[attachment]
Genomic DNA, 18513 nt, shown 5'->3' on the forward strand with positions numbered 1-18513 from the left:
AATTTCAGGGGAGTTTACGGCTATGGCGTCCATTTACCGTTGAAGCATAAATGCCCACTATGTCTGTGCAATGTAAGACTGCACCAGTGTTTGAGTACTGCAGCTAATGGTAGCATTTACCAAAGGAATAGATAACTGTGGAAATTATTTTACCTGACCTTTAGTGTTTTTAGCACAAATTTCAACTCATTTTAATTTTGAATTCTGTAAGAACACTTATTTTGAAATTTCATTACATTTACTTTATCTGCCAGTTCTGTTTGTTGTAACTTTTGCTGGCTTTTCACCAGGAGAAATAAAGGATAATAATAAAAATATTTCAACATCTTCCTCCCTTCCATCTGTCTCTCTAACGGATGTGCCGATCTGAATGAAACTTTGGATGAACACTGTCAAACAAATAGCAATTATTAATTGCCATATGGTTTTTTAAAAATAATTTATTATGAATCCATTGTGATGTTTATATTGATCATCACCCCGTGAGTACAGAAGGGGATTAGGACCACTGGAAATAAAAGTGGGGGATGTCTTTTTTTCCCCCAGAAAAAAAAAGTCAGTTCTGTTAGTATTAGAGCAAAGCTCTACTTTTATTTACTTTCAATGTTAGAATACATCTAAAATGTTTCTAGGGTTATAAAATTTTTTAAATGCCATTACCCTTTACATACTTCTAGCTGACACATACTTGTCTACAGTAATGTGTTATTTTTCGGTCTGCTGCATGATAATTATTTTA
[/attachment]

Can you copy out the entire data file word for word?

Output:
Genomic DNA, 18513 nt, shown 5'->3' on the forward strand with positions numbered 1-18513 from the left:
AATTTCAGGGGAGTTTACGGCTATGGCGTCCATTTACCGTTGAAGCATAAATGCCCACTATGTCTGTGCAATGTAAGACTGCACCAGTGTTTGAGTACTGCAGCTAATGGTAGCATTTACCAAAGGAATAGATAACTGTGGAAATTATTTTACCTGACCTTTAGTGTTTTTAGCACAAATTTCAACTCATTTTAATTTTGAATTCTGTAAGAACACTTATTTTGAAATTTCATTACATTTACTTTATCTGCCAGTTCTGTTTGTTGTAACTTTTGCTGGCTTTTCACCAGGAGAAATAAAGGATAATAATAAAAATATTTCAACATCTTCCTCCCTTCCATCTGTCTCTCTAACGGATGTGCCGATCTGAATGAAACTTTGGATGAACACTGTCAAACAAATAGCAATTATTAATTGCCATATGGTTTTTTAAAAATAATTTATTATGAATCCATTGTGATGTTTATATTGATCATCACCCCGTGAGTACAGAAGGGGATTAGGACCACTGGAAATAAAAGTGGGGGATGTCTTTTTTTCCCCCAGAAAAAAAAAGTCAGTTCTGTTAGTATTAGAGCAAAGCTCTACTTTTATTTACTTTCAATGTTAGAATACATCTAAAATGTTTCTAGGGTTATAAAATTTTTTAAATGCCATTACCCTTTACATACTTCTAGCTGACACATACTTGTCTACAGTAATGTGTTATTTTTCGGTCTGCTGCATGATAATTATTTTA